Play-to-film adaptation works with Winter Guest

“Everybody wants . I want,” are the words spoken by real-life mother Phyllida Law (Emma) to her daughter in The Winter Guest (Fine Line), a devastatingly honest and powerful new film.

Alan Rickman, best known for his classic role as the villain in the original Die Hard, makes his directorial debut working from an adaptation of the play by Sharman Macdonald. He proves his talents can be equally impressive working behind the camera.

Law plays Elspeth, the aging mother of Frances (Emma Thompson, Sense and Sensibility). The story begins on a bitterly cold morning in a north Scotland coastal town. It is so cold the entire ocean has frozen. Elspeth arrives at her daughter’s home, determined to evoke a response from Frances, who cannot recover from the loss of her husband.

Frances was a talented photographer, but now all that remains of her talents are pictures of her dead husband scattered about the frigid home. In a beautiful subtext to the film, Frances has cut her hair despite her mother’s objections. Her hair later will come back as a symbol of her grief and a statement of hope.

The film uses eight characters in four seemingly separate stories to tell its tale. As Elspeth and Frances decide to go for a walk by the sea, Frances’ teenage son, played by Gary Hollywood, meets a girl played by Arlene Cockburn. After a series of mishaps, they return to his house and begin to explore each other.

It is hard to determine what drives this film more. The performances are outstanding – led by Thompson who gives a riveting portrayal of a woman unable to cope with the hand she’s dealt. Her pace has slowed down, happiness and excitement have disappeared.

Law is equally brilliant as her mother, who attempts to rattle and expose her daughter, but truly loves her. As they walk on the shore, she turns to Francis and asks, “Don’t you think I would have taken his place?”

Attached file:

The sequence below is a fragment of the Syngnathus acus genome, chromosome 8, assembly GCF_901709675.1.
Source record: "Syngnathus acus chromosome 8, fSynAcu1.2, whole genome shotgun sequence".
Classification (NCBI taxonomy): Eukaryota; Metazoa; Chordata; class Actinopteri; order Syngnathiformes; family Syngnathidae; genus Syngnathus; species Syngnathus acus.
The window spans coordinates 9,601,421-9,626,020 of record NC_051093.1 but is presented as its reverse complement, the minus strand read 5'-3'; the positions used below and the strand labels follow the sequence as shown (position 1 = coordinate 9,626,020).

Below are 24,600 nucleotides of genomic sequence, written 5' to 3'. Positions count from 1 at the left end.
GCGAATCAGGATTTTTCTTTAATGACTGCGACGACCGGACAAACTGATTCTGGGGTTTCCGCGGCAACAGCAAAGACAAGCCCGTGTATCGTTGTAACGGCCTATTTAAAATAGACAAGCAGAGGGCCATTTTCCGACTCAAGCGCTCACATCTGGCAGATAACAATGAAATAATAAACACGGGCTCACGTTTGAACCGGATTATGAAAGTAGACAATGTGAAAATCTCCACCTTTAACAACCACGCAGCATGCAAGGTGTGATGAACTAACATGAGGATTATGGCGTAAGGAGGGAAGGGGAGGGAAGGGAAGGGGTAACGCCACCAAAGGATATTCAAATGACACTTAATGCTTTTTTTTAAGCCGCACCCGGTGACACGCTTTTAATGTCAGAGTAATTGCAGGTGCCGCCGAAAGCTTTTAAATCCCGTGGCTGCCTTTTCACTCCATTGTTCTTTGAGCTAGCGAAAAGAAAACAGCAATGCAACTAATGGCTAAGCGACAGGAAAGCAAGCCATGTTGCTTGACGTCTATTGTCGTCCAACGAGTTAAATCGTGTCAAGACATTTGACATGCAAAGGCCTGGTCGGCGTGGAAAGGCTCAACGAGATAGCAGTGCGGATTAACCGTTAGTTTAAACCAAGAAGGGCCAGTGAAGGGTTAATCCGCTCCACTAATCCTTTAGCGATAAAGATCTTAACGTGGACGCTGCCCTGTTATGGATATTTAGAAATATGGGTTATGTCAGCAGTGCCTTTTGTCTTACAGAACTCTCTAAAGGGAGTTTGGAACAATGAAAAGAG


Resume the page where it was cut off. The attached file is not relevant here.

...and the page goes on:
Unmoved, Francis replies, “You are safe enough offering . But it doesn’t work that way, does it?”

The supporting actors also should be recognized, especially young Hollywood as a son without a father – and left with a mother who cannot forget. Alone in the house with a beautiful girl, he is unsure how to react. They begin to make out, but even as her shirt comes off, he stops and looks at the picture of his father. He too cannot forget.

The rich scenery of the frozen Scottish seaside is visually stunning. It adds mystery to the story. The piano-laced score by Michael Kamen, who wrote the scores for all three Die Hard films, helps to illuminate the frustrations and emotions of the characters.

Rickman’s simple and unobtrusive direction is the perfect complement to the screenplay. The film exemplifies a successful transition from stage to screen. Characters interact with each other in a genuine, heartfelt manner. Thoughts and feelings are illuminated by a single stare.

The subtle genius of The Winter Guest is the way it structures the four stories on top of each other, leading to haunting meeting point. Each of the characters is passionate, and has been discouraged with what life has brought them.

By coming to terms with their fears, they begin to heal.

Rickman has written and directed a daring film that weaves its portraits like a dying artist in the night. As one of the older women leans over the railing to the ocean, not knowing if she can hold on any longer, she cries out, “I’ve lost the world!” The Winter Guest is all about finding the world. And finding who you are in it.

The Winter Guest is now playing.4 hatchets

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